Former USMNT Coach Bob Bradley Thinks Americans Have to Fight Hard for Respect in Europe

Former United States Manager Bob Bradley feels his son, Michael who is arguably the best American field player of this current generation would have made a good signing for Arsenal this past January. At the time the younger Bradley was struggling for playing time at AS Roma and eventually moved to Toronto FC of Major League Soccer. In an interview with Slate, the elder Bradley stated:

I think American players and coaches have to fight really hard for respect.

In January, Arsenal [was] looking to add a midfielder, and they chose Kim Kallstrom. Kim Kallstrom’s not a bad player, but I think Michael feels pretty strongly that he’s better, and so Arsene Wenger must not feel that way, and [Arsenal chief executive] Ivan Gazidis must not feel that way. So sometimes, no matter what you do, you don’t get the respect you think you deserve.

As it turned out Kallstrom was injured for most of his spell at Arsenal and was unable to prevent the Gunners from sliding from first to fourth in the Premier League table.

11 thoughts on “Former USMNT Coach Bob Bradley Thinks Americans Have to Fight Hard for Respect in Europe”

  1. He’s high. Michael Bradley isn’t Arsenal material, and Bob Bradley couldn’t qualify for the WC with Egypt, an African powerhouse.

  2. It does not help when they run home to the mls cash cow instead of staying and fighting for a place in Europe.

  3. This doesn’t help at all. If you’re good, you’ll win respect. Look at Kasey Keller, Tim Howard, Brad Friedel and Brian McBride.

    Brad Guzan starts to gain a lot of respect now. He didn’t moan but he proves that he’s good enough to be no. 1 choice.

    1. Donovan starting gaining respect in his stint with Everton but then chose to go back to MLS just when his stock was rising. I don’t understand his decision to go back to MLS when he was playing very good in the EPL and the fans really liked him and his play.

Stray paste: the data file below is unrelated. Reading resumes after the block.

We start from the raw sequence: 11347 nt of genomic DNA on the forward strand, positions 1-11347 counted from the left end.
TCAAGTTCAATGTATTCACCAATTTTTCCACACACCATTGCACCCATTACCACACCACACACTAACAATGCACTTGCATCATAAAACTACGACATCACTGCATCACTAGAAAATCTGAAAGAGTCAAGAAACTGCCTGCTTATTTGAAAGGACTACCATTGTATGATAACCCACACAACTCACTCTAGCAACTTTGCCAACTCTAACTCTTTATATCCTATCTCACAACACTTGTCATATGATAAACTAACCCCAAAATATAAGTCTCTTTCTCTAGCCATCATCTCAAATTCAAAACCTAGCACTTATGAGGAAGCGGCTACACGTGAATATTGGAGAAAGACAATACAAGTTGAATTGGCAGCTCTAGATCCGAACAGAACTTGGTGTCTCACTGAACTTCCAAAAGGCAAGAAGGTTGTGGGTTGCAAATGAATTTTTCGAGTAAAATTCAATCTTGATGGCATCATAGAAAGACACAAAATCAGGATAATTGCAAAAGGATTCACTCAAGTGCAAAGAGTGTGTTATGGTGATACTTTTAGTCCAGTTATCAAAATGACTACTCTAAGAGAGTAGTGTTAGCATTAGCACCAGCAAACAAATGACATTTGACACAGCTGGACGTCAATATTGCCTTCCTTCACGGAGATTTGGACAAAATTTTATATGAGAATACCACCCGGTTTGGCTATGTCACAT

4. If any of the previous commenters think that there isn’t a bias against American players, they’re crazy. Goalies – no, field players – yes.

    The best compliment an American field player can get is, “he is such a hard worker”. It’s comments like these that detract from the fact that players like Clint Dempsey actually have flare to their game (oh, and he works hard too).

    1. The point is: the coaches want to be successful. They’d sign anyone who can help them achieve their goals.

      I would think that the trend actually favors American players: US is such a HUGE market. They’d sell jerseys and attract new fans too. So now it’s whether they can play or not, or whether they are the type of player that the manager needs.

  5. I personally think in England Americans get too much respect. American keepers are good but on the field their technical level is below the elite level. Americans tend to go to England because unimaginative English coach places too much emphasis on hardwork and that is pretty much all Americans offer to a high level. You can find 100 Camerons and Altidores in the lower leagues of England but these players play in the EPL just because they are American. In other parts of Europe they have higher standards for what makes a good player. You need more than having a high work rate to be considered a good player, which is why there are no American players in Italy or Spain because they view Americans as having far too low skill and technique levels. No disrespect but but Dempsey is American’s best player and he is hardly a flair player. When America starts producing high quality skilful creative flair players then the respect will come.

    1. “American keepers are good but on the field their technical level is below the elite level”

      English Keepers are below the elite level too, that’s why there are so many foreign keepers playing in the EPL including US ones.

      1. I am not talking about keepers as that is the one position America has always been strong. I am talking about outfield players have low technical level and that is why Italians and Spanish teams do not rate American players.

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